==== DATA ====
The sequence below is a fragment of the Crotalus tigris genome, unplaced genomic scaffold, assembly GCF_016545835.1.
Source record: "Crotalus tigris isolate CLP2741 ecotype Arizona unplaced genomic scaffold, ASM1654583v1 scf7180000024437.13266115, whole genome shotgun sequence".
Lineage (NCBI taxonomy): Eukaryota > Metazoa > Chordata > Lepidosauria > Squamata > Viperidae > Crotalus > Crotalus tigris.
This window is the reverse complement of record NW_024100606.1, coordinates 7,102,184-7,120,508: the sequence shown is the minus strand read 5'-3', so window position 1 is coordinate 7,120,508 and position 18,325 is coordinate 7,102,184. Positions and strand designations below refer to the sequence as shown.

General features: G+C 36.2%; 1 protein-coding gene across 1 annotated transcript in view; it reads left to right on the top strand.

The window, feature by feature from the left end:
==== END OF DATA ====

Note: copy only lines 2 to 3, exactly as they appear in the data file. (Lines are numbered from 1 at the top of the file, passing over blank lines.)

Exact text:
Source record: "Crotalus tigris isolate CLP2741 ecotype Arizona unplaced genomic scaffold, ASM1654583v1 scf7180000024437.13266115, whole genome shotgun sequence".
Lineage (NCBI taxonomy): Eukaryota > Metazoa > Chordata > Lepidosauria > Squamata > Viperidae > Crotalus > Crotalus tigris.